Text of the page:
the hijack team -- the "foot soldiers" -- begins to arrive from Saudi Arabia.
They are conservative young Muslims who speak little English.
Atta receives a ticket in South Florida for driving without a license. He fails
to show up for court and a bench warrant is issued for his arrest. He was never
Jarrah and Atta are both issued Florida driver's licenses on May 2, 2001.
|july 4, 2001|
Two Saudi members of the hijacking team fly to Newark, N.J., from abroad. They
join the other Saudis who are renting an apartment above a convenience store in
Atta travels to Spain. Twelve days later, he returns to the U.S. via Atlanta's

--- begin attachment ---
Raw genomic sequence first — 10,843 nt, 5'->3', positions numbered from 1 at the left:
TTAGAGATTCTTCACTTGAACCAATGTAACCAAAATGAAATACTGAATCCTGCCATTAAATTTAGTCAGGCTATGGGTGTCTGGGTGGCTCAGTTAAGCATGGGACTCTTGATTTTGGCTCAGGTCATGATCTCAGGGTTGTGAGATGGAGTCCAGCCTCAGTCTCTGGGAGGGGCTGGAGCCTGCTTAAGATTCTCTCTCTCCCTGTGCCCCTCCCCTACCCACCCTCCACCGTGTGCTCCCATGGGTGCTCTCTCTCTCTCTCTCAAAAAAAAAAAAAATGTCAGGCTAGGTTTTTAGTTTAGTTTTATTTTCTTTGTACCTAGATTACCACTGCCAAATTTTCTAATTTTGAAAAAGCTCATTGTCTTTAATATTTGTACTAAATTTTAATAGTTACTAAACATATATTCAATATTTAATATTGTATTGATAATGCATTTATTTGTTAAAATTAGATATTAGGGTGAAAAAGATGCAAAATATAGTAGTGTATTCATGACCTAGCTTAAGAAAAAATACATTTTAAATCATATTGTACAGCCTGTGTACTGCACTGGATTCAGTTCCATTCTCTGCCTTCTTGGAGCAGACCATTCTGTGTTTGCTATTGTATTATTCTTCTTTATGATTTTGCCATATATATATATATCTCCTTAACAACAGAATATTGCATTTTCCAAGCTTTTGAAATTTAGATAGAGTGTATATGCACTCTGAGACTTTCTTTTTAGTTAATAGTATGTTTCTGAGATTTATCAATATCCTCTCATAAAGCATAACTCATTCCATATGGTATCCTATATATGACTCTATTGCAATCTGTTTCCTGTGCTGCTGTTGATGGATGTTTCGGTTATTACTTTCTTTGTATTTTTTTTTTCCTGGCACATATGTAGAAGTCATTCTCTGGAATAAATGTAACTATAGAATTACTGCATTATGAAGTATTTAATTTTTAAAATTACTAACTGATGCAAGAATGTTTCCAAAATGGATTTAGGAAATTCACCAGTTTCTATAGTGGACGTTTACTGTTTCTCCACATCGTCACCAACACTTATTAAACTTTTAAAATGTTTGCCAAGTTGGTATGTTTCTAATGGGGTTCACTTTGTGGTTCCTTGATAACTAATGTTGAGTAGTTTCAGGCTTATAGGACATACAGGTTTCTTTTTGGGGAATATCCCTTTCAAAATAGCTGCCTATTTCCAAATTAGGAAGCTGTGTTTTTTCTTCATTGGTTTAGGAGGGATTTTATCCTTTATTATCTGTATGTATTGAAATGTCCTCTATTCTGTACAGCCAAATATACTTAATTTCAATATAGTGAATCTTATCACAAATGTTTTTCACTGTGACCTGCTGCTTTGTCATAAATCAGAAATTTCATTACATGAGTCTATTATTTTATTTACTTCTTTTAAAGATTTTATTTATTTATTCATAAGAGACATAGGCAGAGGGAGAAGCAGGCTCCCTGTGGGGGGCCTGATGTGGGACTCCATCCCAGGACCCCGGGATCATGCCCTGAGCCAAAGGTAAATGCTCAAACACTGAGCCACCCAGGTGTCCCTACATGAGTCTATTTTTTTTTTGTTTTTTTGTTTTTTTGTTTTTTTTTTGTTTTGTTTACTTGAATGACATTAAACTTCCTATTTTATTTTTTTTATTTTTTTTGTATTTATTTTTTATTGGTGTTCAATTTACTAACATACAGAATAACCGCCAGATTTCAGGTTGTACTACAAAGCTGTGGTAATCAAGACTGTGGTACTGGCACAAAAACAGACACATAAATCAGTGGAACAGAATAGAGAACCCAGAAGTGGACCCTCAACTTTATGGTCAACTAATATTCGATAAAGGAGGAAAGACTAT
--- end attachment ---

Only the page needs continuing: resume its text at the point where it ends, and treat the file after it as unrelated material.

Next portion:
Hartsfield International Airport. According to the indictment against
Moussaoui, Atta purchases a knife in Zurich, Switzerland, on or about July 8,
Also according to the Moussaoui indictment, Jarrah travels from the U.S. to
Germany on July 25 and returns on Aug. 4, 2001.
According to the indictment against Moussaoui, Jarrah takes a "check ride" at a
flight school in Ft. Lauderdale, Fla., on Aug. 17. Five days later, he
purchases an antenna for a global-positioning system (GPS), and schematics for
Boeing 757 cockpit-instrument diagrams.
|aug. 26 - sept. 9, 2001|
Al-Shehhi resides at the Panther Motel in Deerfield Beach, Fla. When he checks
out, investigators now know, he was on his way to board United Airlines Flight
175, bound from Boston's Logan Airport to Los Angeles.